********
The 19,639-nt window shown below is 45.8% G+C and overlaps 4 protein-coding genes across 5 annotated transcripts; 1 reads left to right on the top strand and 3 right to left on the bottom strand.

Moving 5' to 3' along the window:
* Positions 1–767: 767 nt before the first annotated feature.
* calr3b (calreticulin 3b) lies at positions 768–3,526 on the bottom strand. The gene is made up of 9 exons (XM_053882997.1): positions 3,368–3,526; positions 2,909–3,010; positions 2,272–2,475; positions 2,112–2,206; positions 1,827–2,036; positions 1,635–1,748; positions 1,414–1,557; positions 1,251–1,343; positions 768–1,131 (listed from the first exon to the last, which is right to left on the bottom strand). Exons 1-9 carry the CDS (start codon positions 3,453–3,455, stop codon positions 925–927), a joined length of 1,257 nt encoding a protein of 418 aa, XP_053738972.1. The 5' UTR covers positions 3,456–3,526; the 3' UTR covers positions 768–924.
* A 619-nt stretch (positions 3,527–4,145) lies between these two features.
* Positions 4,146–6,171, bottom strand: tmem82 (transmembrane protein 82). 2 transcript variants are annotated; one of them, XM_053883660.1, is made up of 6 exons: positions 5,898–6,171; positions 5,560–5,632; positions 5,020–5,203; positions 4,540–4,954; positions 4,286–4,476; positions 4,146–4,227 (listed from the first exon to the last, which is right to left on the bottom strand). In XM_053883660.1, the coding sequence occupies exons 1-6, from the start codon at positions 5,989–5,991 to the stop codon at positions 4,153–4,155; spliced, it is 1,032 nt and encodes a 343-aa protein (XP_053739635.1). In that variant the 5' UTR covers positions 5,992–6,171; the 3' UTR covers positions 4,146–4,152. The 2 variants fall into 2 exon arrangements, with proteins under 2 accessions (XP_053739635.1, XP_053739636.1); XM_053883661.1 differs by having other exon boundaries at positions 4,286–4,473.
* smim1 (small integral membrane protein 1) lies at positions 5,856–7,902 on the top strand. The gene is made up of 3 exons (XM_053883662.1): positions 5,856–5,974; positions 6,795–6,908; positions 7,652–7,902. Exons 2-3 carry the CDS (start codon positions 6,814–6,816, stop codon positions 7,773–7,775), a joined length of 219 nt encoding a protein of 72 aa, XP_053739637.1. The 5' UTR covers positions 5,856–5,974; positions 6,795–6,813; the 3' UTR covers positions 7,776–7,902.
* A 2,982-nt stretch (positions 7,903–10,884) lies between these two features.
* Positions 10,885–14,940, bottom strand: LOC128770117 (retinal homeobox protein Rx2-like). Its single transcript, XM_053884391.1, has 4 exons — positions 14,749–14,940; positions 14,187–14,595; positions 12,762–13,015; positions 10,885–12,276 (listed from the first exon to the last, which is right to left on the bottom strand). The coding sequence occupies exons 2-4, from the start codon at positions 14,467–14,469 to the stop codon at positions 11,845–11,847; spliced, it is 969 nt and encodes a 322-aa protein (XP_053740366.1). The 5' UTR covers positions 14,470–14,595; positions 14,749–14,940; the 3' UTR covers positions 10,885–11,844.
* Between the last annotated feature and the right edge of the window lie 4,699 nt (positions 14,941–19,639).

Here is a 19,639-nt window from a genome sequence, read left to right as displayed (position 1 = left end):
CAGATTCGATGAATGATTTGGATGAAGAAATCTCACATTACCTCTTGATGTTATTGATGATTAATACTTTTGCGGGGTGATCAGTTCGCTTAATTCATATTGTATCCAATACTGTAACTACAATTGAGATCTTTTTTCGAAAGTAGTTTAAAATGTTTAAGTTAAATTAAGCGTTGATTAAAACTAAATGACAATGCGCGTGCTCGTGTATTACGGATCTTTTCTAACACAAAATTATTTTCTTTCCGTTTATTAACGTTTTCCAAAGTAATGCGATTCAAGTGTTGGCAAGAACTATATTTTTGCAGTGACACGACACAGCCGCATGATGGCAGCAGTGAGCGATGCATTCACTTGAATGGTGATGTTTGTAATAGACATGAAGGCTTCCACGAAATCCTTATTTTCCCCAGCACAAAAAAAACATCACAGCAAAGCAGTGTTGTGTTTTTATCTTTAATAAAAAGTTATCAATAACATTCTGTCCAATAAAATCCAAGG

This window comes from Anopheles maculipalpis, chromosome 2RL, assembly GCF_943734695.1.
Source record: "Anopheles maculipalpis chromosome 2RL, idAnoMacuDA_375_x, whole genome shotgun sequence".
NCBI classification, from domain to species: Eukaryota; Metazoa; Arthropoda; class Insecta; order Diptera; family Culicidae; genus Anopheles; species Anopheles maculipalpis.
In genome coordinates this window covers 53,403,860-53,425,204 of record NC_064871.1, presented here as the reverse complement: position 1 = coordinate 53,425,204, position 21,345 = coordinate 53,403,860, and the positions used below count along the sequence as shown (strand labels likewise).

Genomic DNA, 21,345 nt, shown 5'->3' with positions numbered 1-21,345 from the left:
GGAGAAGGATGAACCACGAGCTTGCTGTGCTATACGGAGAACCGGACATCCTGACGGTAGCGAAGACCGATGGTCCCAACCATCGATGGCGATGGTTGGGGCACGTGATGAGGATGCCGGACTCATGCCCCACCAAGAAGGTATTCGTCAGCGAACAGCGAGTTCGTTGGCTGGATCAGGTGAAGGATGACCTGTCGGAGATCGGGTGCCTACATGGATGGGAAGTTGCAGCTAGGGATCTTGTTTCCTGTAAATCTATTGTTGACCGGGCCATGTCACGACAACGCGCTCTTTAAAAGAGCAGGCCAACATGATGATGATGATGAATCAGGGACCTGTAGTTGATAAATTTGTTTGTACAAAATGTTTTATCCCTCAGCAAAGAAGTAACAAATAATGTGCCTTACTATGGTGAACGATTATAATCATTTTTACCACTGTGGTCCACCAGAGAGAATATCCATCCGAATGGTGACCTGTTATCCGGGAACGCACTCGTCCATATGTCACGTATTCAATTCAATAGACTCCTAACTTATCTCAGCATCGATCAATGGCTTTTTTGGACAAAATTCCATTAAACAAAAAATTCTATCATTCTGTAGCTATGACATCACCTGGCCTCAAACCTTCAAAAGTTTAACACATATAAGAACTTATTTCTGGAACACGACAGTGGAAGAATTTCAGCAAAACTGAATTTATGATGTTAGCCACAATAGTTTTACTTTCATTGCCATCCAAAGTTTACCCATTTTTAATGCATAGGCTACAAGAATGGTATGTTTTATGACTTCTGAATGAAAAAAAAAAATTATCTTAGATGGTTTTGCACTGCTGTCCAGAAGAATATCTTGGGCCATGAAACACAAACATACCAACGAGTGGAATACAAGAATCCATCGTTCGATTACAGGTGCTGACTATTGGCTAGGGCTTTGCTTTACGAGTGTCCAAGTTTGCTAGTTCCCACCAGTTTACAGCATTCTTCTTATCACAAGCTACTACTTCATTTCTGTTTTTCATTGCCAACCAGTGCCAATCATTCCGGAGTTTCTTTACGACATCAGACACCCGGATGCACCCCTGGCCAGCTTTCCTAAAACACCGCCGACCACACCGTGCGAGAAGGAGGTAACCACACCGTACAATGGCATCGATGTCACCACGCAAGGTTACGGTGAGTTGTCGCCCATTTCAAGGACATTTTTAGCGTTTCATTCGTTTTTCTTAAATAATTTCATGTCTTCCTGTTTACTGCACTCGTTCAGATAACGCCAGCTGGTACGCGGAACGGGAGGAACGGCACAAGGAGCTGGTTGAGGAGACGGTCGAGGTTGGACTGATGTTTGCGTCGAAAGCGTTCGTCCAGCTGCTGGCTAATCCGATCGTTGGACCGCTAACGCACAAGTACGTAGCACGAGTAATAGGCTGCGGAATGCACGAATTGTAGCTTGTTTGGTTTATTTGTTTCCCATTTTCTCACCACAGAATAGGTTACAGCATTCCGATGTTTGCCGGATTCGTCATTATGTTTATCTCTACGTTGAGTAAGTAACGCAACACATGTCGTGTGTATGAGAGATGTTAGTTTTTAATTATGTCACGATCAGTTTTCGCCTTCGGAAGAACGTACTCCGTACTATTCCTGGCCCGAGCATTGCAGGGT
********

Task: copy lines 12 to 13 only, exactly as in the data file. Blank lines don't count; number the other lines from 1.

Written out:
CAGATTCGATGAATGATTTGGATGAAGAAATCTCACATTACCTCTTGATGTTATTGATGATTAATACTTTTGCGGGGTGATCAGTTCGCTTAATTCATATTGTATCCAATACTGTAACTACAATTGAGATCTTTTTTCGAAAGTAGTTTAAAATGTTTAAGTTAAATTAAGCGTTGATTAAAACTAAATGACAATGCGCGTGCTCGTGTATTACGGATCTTTTCTAACACAAAATTATTTTCTTTCCGTTTATTAACGTTTTCCAAAGTAATGCGATTCAAGTGTTGGCAAGAACTATATTTTTGCAGTGACACGACACAGCCGCATGATGGCAGCAGTGAGCGATGCATTCACTTGAATGGTGATGTTTGTAATAGACATGAAGGCTTCCACGAAATCCTTATTTTCCCCAGCACAAAAAAAACATCACAGCAAAGCAGTGTTGTGTTTTTATCTTTAATAAAAAGTTATCAATAACATTCTGTCCAATAAAATCCAAGG

This window comes from Anopheles maculipalpis, chromosome 2RL, assembly GCF_943734695.1.